E71 gets bigger and smaller sibling

February 17th, 2009 | by Boon Kiat

Nokia E75 Nokia E55

My beloved and well-worn Nokia E71 now has a pair of bigger and smaller siblings. The Finnish phone maker yesterday did a glitzy catwalk launch of the E75 (left in the picture above) and E55 (right), which also saw the unveiling of other new phones, at the swanky club Zirca (the former Ministry of Sound). Nokia held the Singapore launch in conjunction with its new product unveiling at the Mobile World Congress 2009 in Barcelona this week.

Here are my 2 cents on both models after a hurried hands-on session at the event:

Heavier and chunkier, though smaller in girth, than the E71, the E75 is comfortably one of the sveltest slider smartphones phones in the market. What I like: the 3.5-mm headphones jack, the motion-sensitive screen that pivots when you turn the phone’s orientation between landscape and portrait, and the fact that it is essentially an E71 on steroids.

What didn’t float my boat was keeping the screen size the same – 2.4-inch, 240×320 pixels – as the E71 despite the bulking up. Really, Nokia, why? Okay, you get a more spacious keyboard, but the E71 is already dandy in that department. So the payback for the extra bulk is for the numeric keypad and traditional phone styling.

The skinny E55, on the other hand, comes with the same screen size as the E71, as well as a 3.5-mm headphones jack, despite losing weight and being smaller.

The other big difference between the E55 and E71 is the half-qwerty keyboard. The E71’s 10-keys across and 4-keys down qwerty keypad is now halved width-wise, into a 5-keys across and 4-keys down keypad in the E55. There are two letters for each key. Press once for the letters on the left side of the button, and twice for the right. Unfortunately, my short time fiddling with this not-qwerty qwerty keypad is filled with typos from I guess my unfamiliarity with the scheme, as well as with the flat and tiny keys. Practice could make perfect – or not, for those with not-so-slender fingers.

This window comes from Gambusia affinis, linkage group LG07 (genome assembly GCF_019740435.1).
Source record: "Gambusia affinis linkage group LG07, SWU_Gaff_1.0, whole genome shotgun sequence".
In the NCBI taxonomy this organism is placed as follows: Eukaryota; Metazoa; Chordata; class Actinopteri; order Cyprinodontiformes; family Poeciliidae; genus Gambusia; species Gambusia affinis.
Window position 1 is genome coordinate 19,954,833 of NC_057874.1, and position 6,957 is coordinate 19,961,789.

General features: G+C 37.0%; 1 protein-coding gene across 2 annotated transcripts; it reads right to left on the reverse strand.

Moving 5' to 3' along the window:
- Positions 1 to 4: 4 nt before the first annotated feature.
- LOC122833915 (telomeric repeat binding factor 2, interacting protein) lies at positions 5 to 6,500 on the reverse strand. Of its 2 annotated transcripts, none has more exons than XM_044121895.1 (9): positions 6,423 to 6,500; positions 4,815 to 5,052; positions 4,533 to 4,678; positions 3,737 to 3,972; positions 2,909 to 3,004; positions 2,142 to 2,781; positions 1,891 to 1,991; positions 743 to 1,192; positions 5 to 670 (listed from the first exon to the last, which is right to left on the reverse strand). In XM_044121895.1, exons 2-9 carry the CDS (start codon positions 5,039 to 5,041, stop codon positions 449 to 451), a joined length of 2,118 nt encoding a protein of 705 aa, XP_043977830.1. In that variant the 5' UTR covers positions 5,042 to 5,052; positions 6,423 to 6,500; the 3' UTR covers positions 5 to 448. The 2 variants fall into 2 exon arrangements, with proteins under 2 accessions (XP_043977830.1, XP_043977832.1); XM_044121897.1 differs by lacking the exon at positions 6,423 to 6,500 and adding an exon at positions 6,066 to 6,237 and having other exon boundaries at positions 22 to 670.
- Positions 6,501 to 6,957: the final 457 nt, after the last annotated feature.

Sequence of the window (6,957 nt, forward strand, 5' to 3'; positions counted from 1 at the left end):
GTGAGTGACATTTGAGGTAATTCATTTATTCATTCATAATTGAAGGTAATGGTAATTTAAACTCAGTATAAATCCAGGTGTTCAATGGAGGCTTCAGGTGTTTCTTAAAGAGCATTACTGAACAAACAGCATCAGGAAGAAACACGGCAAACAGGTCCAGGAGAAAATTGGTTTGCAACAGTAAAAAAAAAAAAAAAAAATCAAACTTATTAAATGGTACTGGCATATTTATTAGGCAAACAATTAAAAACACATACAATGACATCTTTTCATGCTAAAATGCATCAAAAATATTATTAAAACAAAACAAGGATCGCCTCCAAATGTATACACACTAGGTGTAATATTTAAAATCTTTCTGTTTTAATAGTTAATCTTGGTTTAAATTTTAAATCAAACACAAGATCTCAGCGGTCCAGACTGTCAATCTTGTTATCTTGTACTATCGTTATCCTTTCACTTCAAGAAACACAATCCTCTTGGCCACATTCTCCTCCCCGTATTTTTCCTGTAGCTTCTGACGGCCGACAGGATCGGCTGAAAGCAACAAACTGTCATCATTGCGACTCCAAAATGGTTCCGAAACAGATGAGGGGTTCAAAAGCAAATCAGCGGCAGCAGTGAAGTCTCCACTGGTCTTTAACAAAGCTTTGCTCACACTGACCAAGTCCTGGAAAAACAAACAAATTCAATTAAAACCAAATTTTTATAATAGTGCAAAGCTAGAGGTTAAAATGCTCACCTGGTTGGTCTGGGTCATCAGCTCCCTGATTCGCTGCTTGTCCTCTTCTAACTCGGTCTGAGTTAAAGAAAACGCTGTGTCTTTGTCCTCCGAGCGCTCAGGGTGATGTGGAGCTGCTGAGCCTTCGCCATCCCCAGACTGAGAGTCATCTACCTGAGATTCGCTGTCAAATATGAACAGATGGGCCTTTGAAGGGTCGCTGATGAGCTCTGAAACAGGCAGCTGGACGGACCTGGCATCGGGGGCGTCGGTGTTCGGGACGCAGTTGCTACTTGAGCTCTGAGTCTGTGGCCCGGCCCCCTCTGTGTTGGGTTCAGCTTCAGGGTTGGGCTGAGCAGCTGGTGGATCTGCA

For the more ham-fisted, the predictive text option (for both the E55 and E75), should make text input easier.

Both the E55 and E75 comes with a new, swankier interface – headlined by Nokia’s new email application. And both phones now feature flatter input surfaces, as opposed to the bumpy keys of the E71. While the new contact points look more chic, I still prefer the old bumps, which make typing more tactile.

So which Nokia will Goldilocks choose?

The differences in sizes and weights are not dramatic between the three bears, er, phones. The E75 is around 5mm thicker than the 10mm-thick E71, and a smidgen (12g) heavier. And it is actually 2mm shorter and 7mm narrower than the E71. This makes it one of the smallest (if not among the lightest) slider smartphones in the market today.

The E55 is wee longer (2mm) and slightly narrower (49mm vs 57mm) than the E71, while keeping to the same screen size. Most notable, however, is the weight-savings: 98g vs 127g. Shaving 30g off does not sound like much, but it is: the E55 feels noticeably lighter than my E71, which is already an insanely pocketable smartphone. I like!

Appetites whet? The wait for both phones won’t be long. The Nokia E75 is expected to ship in March while the Nokia E55 is expected to ship during the second quarter of this year.

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